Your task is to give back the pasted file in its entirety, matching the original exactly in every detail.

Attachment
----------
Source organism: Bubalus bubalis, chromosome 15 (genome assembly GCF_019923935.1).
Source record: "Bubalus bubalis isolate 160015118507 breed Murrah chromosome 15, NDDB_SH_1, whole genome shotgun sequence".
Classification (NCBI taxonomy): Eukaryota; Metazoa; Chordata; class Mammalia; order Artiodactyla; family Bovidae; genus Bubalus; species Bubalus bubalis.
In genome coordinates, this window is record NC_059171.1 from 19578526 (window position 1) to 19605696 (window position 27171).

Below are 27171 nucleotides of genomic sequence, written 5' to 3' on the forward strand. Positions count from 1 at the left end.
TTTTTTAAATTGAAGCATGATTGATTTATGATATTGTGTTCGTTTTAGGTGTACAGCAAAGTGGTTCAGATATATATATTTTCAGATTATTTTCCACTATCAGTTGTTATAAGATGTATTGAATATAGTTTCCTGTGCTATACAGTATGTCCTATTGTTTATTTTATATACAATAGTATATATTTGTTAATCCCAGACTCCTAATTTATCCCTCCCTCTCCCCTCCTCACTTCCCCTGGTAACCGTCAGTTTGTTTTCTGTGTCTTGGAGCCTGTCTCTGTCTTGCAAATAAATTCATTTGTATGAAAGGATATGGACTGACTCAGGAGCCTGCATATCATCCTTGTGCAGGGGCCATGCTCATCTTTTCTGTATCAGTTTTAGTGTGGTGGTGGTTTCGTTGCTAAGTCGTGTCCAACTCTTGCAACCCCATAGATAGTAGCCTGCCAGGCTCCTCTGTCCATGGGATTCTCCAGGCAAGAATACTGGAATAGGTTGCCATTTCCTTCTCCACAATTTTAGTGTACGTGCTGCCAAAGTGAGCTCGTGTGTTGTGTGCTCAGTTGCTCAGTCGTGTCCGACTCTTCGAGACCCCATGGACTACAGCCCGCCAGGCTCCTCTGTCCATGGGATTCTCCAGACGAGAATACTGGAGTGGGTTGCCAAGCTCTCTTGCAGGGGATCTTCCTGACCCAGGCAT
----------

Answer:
Source organism: Bubalus bubalis, chromosome 15 (genome assembly GCF_019923935.1).
Source record: "Bubalus bubalis isolate 160015118507 breed Murrah chromosome 15, NDDB_SH_1, whole genome shotgun sequence".
Classification (NCBI taxonomy): Eukaryota; Metazoa; Chordata; class Mammalia; order Artiodactyla; family Bovidae; genus Bubalus; species Bubalus bubalis.
In genome coordinates, this window is record NC_059171.1 from 19578526 (window position 1) to 19605696 (window position 27171).

Below are 27171 nucleotides of genomic sequence, written 5' to 3' on the forward strand. Positions count from 1 at the left end.
TTTTTTAAATTGAAGCATGATTGATTTATGATATTGTGTTCGTTTTAGGTGTACAGCAAAGTGGTTCAGATATATATATTTTCAGATTATTTTCCACTATCAGTTGTTATAAGATGTATTGAATATAGTTTCCTGTGCTATACAGTATGTCCTATTGTTTATTTTATATACAATAGTATATATTTGTTAATCCCAGACTCCTAATTTATCCCTCCCTCTCCCCTCCTCACTTCCCCTGGTAACCGTCAGTTTGTTTTCTGTGTCTTGGAGCCTGTCTCTGTCTTGCAAATAAATTCATTTGTATGAAAGGATATGGACTGACTCAGGAGCCTGCATATCATCCTTGTGCAGGGGCCATGCTCATCTTTTCTGTATCAGTTTTAGTGTGGTGGTGGTTTCGTTGCTAAGTCGTGTCCAACTCTTGCAACCCCATAGATAGTAGCCTGCCAGGCTCCTCTGTCCATGGGATTCTCCAGGCAAGAATACTGGAATAGGTTGCCATTTCCTTCTCCACAATTTTAGTGTACGTGCTGCCAAAGTGAGCTCGTGTGTTGTGTGCTCAGTTGCTCAGTCGTGTCCGACTCTTCGAGACCCCATGGACTACAGCCCGCCAGGCTCCTCTGTCCATGGGATTCTCCAGACGAGAATACTGGAGTGGGTTGCCAAGCTCTCTTGCAGGGGATCTTCCTGACCCAGGCAT